Title:
Antenna for aircraft
United States Patent 2484817


Abstract:
The invention described herein may be manufactured and used by or for the Government for governmental purposes, without the payment to me of any royalty thereon. This invention relates to an antenna system for aircraft. One object of this invention is to provide a system for easily adjusting...



Inventors:
Armond, James Keller DE.
Application Number:
US46907942A
Publication Date:
10/18/1949
Filing Date:
12/15/1942
Assignee:
Armond, James Keller DE.
Primary Class:
Other Classes:
200/47, 318/282, 318/467, 343/705, 343/877, 343/889, 343/900, 343/904
International Classes:
H01Q9/14
View Patent Images:
US Patent References:
2417191Airplane antenna automatic tuning system1947-03-11
2368298Aircraft structure1945-01-30
2313046Radio antenna system1943-03-09
2283524Adjustable antenna device1942-05-19
2222588Extensible antenna1940-11-19
2062129Loop antenna1936-11-24



Description:

The invention described herein may be manufactured and used by or for the Government for governmental purposes, without the payment to me of any royalty thereon.

This invention relates to an antenna system for aircraft.

One object of this invention is to provide a system for easily adjusting the height of an antenna for tuning, by protecting the antenna from wind stresses.

Another object of this invention is to provide a housing to surround the active antenna element.

The construction and the arrangement of the various parts of the system, including the antenna and its control equipment, are illustrated in the accompanying drawings, in which: Figure 1 is a schematic perspective view showing the function and disposition of the various parts of the equipment for controlling the antenna; Figure 2 is a schematic side view of an airplane, showing the relative disposition of the antenna; Figure 3 is a front elevational view of the antenna and the upper end of the mast housing for the antenna with the front of the mast housing broken away to show the antenna; Figure 4 is a schematic end view of the several cam and switch assemblies, showing their relative positions at one selected instant; Figure 5 is a diagramatic circuit of the operating motor for the antenna system, and illustrates the arrangement of the control switches in the assemblies in Figure 4; Figures 6, 7, and 8 are perspective views of one of the cam and switch assemblies showing the provision of travel limiting stops for controlling the associated cams.

As shown in Figure 1, a control system 10 for an antenna, that is particularly to be employed in aircraft, is illustrated as including a reversible motor I I, whose operating energy is derived from a suitable source or circuit 12, to operate a train of gear mechanism, to adjustably position an antenna mast 13 at any one of a number of preselected positions that will provide an antenna of suitable length to receive radiant energy of a pre-selected frequency. The gear train for controlling the antenna 13 is shown as comprising a worm 14 on the motor shaft, and worm gear 15 meshed with the worm 14, and a sprocket wheel 16 provided with sprocket teeth 16-a that fit into spaced sprocket openings 13-a centrally along the length of the antenna mast 13, The antenna mast 13 is preferably made of a spring strip material, and is concavely shaped across its width in such manner as to be selfsupporting in its extended portion. The antenna mast material is similar to the well-known spring measuring tapes which are concave in form across their width, and which may be easily coiled and retracted into a suitable housing. In this case, the antenna mast 13 is similarly provided with a receiving enclosing housing 17 for the retracted or unextended portion of the antenna strip material.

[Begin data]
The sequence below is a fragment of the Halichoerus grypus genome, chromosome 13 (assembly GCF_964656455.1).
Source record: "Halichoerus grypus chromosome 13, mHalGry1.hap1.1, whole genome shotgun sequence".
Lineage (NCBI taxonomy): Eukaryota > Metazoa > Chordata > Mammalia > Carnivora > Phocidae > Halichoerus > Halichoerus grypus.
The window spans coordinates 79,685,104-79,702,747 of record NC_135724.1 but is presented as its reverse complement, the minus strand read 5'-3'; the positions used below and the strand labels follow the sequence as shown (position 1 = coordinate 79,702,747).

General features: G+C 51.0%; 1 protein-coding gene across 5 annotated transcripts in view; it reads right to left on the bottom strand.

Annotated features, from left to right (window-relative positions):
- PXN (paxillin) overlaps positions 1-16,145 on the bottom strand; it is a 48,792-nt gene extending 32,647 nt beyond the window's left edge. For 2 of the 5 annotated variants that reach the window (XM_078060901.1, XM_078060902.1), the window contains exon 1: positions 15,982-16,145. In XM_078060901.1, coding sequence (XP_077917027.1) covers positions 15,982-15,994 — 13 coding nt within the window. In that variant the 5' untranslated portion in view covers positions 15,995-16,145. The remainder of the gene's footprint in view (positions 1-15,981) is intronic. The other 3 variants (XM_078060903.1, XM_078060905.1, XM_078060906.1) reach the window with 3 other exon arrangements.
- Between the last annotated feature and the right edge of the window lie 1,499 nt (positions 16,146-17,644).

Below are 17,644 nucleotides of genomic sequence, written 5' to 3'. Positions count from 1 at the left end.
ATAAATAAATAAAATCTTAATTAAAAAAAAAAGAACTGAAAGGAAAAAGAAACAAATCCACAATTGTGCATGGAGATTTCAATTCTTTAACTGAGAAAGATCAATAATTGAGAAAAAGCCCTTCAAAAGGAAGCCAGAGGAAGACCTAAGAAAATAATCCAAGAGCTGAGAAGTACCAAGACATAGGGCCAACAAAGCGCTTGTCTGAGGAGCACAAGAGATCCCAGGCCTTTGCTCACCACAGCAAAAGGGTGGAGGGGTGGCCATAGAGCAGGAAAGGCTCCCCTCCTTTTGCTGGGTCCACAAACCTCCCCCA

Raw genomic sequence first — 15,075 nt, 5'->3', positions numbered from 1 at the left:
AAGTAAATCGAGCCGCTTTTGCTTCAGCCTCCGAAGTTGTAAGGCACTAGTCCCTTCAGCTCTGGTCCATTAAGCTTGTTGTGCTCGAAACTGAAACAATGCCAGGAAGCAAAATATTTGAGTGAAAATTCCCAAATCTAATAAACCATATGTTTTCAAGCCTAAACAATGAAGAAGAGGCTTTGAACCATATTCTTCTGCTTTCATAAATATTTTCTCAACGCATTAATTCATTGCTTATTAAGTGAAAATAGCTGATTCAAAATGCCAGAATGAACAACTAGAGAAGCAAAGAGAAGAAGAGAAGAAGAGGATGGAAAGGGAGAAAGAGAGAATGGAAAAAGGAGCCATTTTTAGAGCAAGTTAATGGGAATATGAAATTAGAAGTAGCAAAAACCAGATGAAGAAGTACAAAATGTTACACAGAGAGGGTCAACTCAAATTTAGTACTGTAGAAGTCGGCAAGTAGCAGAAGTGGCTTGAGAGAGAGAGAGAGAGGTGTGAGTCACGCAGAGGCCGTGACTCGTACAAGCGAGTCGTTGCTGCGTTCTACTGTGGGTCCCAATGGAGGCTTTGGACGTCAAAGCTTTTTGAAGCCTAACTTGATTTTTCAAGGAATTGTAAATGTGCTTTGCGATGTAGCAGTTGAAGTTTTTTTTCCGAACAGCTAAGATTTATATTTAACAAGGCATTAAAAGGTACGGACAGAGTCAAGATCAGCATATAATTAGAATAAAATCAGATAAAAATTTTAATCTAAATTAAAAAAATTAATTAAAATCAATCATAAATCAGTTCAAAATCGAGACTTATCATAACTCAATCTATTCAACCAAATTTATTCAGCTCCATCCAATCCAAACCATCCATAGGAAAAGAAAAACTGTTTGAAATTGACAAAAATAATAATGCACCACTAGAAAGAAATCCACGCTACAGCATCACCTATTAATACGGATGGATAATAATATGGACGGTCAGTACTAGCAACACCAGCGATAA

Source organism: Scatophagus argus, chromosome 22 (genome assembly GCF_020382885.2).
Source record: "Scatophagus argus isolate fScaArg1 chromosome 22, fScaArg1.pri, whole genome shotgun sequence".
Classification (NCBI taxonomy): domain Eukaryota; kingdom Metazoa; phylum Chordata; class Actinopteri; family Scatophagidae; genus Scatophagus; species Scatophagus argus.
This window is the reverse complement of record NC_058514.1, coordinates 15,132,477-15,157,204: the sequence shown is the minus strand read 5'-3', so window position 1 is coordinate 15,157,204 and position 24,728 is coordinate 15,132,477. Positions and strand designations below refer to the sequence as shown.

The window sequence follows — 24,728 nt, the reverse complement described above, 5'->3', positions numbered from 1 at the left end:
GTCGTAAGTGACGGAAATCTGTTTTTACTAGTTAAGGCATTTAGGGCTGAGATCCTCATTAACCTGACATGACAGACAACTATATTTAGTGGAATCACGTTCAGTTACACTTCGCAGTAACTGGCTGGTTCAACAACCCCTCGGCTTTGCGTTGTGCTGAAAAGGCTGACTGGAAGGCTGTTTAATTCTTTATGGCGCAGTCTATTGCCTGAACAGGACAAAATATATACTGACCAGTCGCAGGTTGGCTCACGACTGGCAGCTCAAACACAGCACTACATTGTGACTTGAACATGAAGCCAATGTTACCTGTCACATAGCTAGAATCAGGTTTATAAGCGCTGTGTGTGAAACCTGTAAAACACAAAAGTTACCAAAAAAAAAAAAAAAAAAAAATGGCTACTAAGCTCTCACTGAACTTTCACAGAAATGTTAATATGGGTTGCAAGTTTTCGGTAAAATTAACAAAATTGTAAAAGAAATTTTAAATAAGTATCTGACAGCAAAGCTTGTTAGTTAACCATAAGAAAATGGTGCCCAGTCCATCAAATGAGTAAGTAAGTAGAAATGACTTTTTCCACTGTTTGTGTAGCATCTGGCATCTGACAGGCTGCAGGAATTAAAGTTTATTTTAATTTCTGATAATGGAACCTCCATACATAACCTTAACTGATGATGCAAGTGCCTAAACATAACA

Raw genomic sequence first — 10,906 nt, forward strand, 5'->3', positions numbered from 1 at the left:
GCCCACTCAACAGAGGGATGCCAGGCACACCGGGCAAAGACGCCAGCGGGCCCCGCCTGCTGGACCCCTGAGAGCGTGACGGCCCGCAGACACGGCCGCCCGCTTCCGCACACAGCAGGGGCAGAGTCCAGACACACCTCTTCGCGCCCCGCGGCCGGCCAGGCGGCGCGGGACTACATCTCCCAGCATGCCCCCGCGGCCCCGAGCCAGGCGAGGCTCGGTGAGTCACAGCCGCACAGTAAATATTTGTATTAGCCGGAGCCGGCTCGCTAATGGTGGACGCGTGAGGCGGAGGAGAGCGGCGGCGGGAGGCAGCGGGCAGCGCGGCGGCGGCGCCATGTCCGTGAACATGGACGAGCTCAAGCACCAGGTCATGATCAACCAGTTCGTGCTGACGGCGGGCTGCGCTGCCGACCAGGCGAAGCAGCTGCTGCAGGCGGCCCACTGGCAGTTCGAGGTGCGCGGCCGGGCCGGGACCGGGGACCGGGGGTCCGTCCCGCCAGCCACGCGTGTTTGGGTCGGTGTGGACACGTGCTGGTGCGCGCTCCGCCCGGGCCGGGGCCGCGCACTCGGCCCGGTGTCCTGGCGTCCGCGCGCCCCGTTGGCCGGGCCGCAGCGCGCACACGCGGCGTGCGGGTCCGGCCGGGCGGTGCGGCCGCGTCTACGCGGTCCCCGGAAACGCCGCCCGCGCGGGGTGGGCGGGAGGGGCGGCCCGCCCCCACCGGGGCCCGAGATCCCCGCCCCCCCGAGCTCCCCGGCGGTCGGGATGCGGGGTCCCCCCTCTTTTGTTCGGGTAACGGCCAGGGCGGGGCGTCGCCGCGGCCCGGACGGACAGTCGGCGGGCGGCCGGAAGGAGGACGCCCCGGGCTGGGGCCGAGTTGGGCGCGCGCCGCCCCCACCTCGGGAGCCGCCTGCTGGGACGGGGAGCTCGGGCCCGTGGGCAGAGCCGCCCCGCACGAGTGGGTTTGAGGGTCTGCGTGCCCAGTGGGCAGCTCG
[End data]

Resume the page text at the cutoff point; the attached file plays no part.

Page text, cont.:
One of the particular difficulties that was encountered in the past, in providing an adjustable antenna for aircraft, was the fact that the extremely high wind pressure on the antenna imposed a heavy load upon the operating motor for the antenna mast, and therefore required a motor of relatively large power capacity and correspondingly large weight.

In the present arrangement, I have eliminated the effect of the wind stresses on the antenna by extending the antenna mast upward into a protective enclosing housing 18 of dielectric material. The housing material may be transparent. The housing is, of course, of sufficient strength to withstand the wind pressures encountered during flight, and it is provided with suitable flow-line contours to diminish its re3g sistance. Consequently, the operating motor for the antenna mast need have but small power capacity, and can be correspondingly small in size and of relatively light weight.

In order to position the antenna 13 to provide .;5 an extended portion of proper length and to receive the wave length or frequency that is to be detected, the electric circuit of the motor is controlled by suitably effective limit switches that are disposed to be operated to control the motor circuit when the extended portion of the antenna has attained a pre-determined selected position.

The control equipment for the limit switches is also shown in Figure 1, wherein a pinion 21, on the shaft with the worm gear 15 and the sprocket 16, is meshed with a gear 22 on a control shaft 23 on which are disposed several control cams 25-a, 25-b, and 25-c, corresponding in number to the number of positions to which the antenna is to be adjustably positioned. The three cams are mounted initially for frictional rotary movement on the shaft 23, but are held against axial movement, to permit the cams to be selectively adjusted on the shaft 23.

Each of the three control cams controls an ยท5 associated pair of switches. Cam 25-a controls the operation of two associated switches 31-a and 32-a by means of a pivoted operating arm 33-a. The cam 25-a consists of a circular disk having a notch or slot 34-a extending radially inward from the periphery of the disk, providing a small recess or pocket into which the tip 35-a of the operating arm 33-a can extend when the cam disk 25-a reaches proper position to permit the tip 35-a to enter the slot 34-a.